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MSU historian helps Scorsese tell epic tale of Jesuits in Japan

Feb 14, 2017

 

Michigan State University historian Liam Brockey has spent years studying the history of Catholicism. Now, that scholarship is generating something unexpected: Oscar buzz.

Liam Brockey examining a 17th-century map
Credit Shelby Kroske, MSU Libraries

Brockey served as a consultant on legendary filmmaker Martin Scorsese’s latest work “Silence,” the story of two Portuguese Jesuit priests who travel to Japan in the 1640's to find their lost mentor.

During the 17th century, Japan was cracking down on Christian missionaries who had been spreading their faith in the region for a century. Brockey’s book The Visitor focuses on Jesuits during this period, when Catholic priests were killed and members of their church forced to convert.

When he found out that Scorsese was making a film based on this little-known history, he called the filmmaker’s production studio to offer his services as a historian. To his surprise, they called him back. Over three years, Brockey helped the production staff decide what props should appear in a 17th-century Jesuit mass, or what aspects of the faith would have been emphasized by Portuguese priests in Japan.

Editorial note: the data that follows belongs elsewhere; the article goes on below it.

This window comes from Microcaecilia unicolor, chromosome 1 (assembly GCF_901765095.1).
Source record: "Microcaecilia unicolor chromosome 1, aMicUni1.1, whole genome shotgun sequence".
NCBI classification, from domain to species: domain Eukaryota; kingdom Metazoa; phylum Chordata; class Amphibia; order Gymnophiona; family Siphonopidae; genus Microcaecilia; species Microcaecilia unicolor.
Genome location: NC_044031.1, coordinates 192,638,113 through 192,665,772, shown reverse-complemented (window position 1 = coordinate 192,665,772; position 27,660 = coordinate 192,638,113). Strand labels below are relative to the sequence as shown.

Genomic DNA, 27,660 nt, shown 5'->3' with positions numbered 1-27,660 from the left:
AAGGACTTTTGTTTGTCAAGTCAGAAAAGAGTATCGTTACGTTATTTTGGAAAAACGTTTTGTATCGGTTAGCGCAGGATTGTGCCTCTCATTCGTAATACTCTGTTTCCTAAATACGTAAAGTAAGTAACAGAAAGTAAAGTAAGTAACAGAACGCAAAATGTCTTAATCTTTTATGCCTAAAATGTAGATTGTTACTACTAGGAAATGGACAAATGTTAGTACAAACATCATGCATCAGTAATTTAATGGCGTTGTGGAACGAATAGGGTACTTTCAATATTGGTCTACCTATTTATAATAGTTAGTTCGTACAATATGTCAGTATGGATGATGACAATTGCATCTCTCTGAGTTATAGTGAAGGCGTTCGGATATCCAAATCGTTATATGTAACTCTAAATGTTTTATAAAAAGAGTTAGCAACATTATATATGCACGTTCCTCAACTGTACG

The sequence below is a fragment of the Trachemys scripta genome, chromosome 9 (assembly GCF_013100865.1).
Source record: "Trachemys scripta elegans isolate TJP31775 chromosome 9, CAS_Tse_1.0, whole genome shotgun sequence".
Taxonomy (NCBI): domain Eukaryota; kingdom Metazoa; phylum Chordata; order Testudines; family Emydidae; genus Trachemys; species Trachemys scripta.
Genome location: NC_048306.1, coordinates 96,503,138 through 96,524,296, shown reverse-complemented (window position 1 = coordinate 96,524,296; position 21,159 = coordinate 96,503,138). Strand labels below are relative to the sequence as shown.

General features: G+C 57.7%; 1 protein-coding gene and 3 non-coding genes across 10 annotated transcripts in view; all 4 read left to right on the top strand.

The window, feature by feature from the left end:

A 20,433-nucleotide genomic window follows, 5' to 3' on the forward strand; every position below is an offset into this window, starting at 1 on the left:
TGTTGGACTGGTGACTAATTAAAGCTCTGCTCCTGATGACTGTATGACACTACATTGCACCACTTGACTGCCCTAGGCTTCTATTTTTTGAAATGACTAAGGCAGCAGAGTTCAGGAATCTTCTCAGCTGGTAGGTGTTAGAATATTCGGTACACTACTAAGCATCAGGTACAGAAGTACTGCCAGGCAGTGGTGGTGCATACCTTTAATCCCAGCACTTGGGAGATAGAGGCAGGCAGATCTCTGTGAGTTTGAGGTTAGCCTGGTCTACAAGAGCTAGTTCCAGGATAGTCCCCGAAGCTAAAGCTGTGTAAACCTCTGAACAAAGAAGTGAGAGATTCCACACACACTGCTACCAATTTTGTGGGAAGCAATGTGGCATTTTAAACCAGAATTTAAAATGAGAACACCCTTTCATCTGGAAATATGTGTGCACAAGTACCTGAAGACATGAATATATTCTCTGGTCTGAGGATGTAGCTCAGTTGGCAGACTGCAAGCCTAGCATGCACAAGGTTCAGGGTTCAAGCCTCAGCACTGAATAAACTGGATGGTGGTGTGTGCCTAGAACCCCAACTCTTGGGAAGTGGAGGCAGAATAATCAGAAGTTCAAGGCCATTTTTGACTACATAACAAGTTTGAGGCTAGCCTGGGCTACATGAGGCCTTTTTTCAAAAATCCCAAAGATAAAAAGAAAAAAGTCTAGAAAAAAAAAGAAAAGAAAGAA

In his work as a historian, Brockey has to imagine how the world looked to priests on the other side of the globe, 300 years ago. The film Silence, Brockey said, “takes my imagination and projects it onto the screen.”

To hear more from Professor Liam Brockey, including why he believes missionaries to Japan were so different from their colonial counterparts in North America, listen to the whole interview above.

 

Support for arts and culture coverage comes in part from the Michigan Council for Arts and Cultural Affairs.

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